After a bit more discussion about how the GWNC could better help to develop more affordable housing to address the current housing crisis, a motion to oppose the 507 N. Larchmont project passed with 15 votes in favor, two opposed, and two abstentions.

800 S. Lorraine Blvd.

A new rendering of the building proposed for 800 S. Lorraine Blvd., presented at last week’s GWNC board meeting, shows the addition of rooftop planters that would add some greenery to the top of the otherwise unlandscaped structure.

Another ED1 project, this proposal would fill a currently vacant lot, zoned for multi-family construction in the Windsor Village Historic Preservation Overlay Zone, with a 6-story, 70-unit, 100% affordable building (55 low income units, 14 moderate income units, and one manager’s unit) with 0 parking spaces.  The Land Use Committee also reviewed this project at its January meeting, and based on questions about the location in an HPOZ, application inconsistencies identified by the city, and neighbors’ concerns about height, setbacks, lack of landscaping, and no clear plans for trash pickups on the very narrow street, recommended that the board oppose the project.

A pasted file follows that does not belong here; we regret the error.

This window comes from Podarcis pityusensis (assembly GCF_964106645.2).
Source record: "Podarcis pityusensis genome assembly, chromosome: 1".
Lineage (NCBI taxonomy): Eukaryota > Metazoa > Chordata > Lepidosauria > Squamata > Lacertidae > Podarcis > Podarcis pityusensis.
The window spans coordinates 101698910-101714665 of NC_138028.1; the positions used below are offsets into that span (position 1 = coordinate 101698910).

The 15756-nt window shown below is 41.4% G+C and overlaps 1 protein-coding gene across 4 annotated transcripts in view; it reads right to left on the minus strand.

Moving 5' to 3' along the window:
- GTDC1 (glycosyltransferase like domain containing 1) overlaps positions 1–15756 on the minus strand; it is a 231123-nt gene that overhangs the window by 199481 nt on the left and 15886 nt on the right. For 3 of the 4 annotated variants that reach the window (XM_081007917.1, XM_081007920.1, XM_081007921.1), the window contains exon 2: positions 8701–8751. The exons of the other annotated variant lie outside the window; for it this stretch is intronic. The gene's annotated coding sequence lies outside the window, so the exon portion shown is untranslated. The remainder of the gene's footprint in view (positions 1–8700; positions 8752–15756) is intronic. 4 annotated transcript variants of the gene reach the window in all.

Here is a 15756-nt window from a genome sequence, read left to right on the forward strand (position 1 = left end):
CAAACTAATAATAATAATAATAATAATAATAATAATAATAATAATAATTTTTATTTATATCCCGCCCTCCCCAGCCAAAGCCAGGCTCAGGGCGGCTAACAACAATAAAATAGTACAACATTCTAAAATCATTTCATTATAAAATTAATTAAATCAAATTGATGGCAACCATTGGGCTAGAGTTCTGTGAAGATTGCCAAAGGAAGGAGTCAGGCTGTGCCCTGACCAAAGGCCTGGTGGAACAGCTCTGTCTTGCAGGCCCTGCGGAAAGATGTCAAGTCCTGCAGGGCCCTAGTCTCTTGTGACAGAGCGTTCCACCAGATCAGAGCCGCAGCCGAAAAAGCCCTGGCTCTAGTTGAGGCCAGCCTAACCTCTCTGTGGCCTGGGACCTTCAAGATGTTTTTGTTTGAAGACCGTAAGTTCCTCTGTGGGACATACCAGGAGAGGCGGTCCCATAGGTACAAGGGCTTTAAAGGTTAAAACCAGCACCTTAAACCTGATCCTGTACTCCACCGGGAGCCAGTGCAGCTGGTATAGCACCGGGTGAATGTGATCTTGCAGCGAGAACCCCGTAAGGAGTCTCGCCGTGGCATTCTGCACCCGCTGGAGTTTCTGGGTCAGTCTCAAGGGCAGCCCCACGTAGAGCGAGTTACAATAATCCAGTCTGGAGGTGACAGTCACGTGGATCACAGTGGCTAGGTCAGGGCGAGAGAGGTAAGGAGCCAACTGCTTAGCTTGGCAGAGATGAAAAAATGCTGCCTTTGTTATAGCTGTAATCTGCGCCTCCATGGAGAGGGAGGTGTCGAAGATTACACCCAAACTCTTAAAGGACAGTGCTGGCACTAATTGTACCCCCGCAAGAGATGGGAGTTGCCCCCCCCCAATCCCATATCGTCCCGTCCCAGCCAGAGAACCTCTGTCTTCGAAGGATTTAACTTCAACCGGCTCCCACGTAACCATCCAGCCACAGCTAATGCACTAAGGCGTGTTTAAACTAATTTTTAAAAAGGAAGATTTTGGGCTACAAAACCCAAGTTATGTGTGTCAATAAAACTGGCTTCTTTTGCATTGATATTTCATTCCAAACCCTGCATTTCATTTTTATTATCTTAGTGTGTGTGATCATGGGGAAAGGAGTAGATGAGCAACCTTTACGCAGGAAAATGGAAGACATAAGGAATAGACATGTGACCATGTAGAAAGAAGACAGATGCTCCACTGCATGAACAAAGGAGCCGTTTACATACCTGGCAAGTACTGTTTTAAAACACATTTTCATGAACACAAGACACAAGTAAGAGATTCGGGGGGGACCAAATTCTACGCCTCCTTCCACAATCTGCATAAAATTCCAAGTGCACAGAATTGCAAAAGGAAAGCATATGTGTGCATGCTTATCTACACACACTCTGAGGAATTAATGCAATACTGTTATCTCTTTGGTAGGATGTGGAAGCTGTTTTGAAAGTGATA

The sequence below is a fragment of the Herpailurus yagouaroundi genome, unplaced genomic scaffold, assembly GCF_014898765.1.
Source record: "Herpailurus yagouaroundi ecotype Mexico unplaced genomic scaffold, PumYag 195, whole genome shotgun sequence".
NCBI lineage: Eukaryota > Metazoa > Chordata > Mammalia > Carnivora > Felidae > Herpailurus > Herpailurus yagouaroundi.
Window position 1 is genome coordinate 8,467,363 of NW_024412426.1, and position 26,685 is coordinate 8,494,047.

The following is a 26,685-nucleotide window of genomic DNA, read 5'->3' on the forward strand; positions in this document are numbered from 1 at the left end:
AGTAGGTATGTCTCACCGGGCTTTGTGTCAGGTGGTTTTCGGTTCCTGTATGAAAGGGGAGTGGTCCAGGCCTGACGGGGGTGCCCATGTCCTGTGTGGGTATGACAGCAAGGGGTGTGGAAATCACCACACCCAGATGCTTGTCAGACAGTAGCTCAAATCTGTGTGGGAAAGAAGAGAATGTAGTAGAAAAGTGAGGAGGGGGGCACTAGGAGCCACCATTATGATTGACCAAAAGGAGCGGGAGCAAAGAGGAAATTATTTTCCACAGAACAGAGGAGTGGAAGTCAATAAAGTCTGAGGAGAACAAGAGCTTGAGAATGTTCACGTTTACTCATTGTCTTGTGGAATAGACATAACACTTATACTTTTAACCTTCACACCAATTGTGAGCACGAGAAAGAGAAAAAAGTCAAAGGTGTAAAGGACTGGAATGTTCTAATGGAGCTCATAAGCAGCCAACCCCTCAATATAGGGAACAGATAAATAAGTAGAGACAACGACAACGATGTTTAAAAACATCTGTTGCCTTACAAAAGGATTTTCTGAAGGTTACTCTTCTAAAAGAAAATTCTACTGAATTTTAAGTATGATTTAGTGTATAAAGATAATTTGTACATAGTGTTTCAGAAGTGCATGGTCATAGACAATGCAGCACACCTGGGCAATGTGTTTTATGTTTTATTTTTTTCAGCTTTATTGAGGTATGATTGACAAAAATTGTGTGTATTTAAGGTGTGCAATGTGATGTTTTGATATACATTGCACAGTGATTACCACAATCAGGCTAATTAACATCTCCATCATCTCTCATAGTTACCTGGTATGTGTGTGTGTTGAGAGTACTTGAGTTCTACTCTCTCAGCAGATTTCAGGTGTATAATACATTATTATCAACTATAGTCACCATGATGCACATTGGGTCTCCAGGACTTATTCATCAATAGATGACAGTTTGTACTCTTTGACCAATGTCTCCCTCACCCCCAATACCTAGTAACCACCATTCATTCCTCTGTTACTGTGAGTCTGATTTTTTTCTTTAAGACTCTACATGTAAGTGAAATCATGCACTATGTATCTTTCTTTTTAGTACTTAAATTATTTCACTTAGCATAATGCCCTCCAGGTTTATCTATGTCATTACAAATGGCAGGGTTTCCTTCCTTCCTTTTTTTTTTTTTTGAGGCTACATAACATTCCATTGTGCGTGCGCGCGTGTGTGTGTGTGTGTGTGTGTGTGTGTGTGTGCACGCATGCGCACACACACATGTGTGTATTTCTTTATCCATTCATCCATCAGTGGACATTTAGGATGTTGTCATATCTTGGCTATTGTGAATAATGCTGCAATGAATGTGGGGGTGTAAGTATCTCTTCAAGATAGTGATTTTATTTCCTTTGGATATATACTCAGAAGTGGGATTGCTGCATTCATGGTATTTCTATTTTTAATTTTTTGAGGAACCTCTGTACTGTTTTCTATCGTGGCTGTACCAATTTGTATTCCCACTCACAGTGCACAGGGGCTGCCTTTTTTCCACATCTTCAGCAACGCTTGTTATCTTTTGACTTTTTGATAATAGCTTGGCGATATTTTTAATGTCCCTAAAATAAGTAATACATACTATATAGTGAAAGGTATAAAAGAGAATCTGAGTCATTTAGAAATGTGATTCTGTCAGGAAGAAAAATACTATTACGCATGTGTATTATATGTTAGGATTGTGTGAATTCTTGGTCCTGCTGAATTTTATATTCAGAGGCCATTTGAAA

At Wednesday’s board meeting, project applicant Gary Benjamin, who did not attend the LUC meeting in January, gave a brief presentation on both ED1 (which he called “the best policy that’s come along” to create affordable housing without using taxpayer dollars), and the building proposal, stressing that – unlike the 507 N. Larchmont proposal – it does not contain spaces that could/would later be converted to additional market-rate units.

Several board members and neighbors said their reservations about the building’s height and neighborhood-incompatible style persist, however, as do their concerns about the lack of trees and other landscaping (despite Benjamin’s presentation of a new drawing – see above – showing the addition of rooftop planters that would allow greenery to cascade over the building’s upper parapet).  Board members also pointed out the lack of details provided for weekly trash pickups on the unusually narrow street at that location.

A few other board members, however, expressed discomfort with the idea of rejecting a second fully-affordable project in the GWNC area, this time using the word “disingenuous” to describe a GWNC board that repeatedly states its support for building affordable housing while voting against currently proposed projects. They also noted that this particular proposal would create many more affordable units that the vacant lot it would replace. And Benjamin agreed, saying “we’re talking tradeoffs.”

In the end, however, more board members agreed that this particular project is simply too out of sync with its lower-profile, more historic, and better landscaped neighbors, and voted by a margin of nine in favor, four opposed and five abstentions to oppose the project as presented.  They also, however, invited Benjamin to return to the Land Use Committee for further discussions.

1009 Crenshaw Blvd. (SW Corner of Olympic & Crenshaw)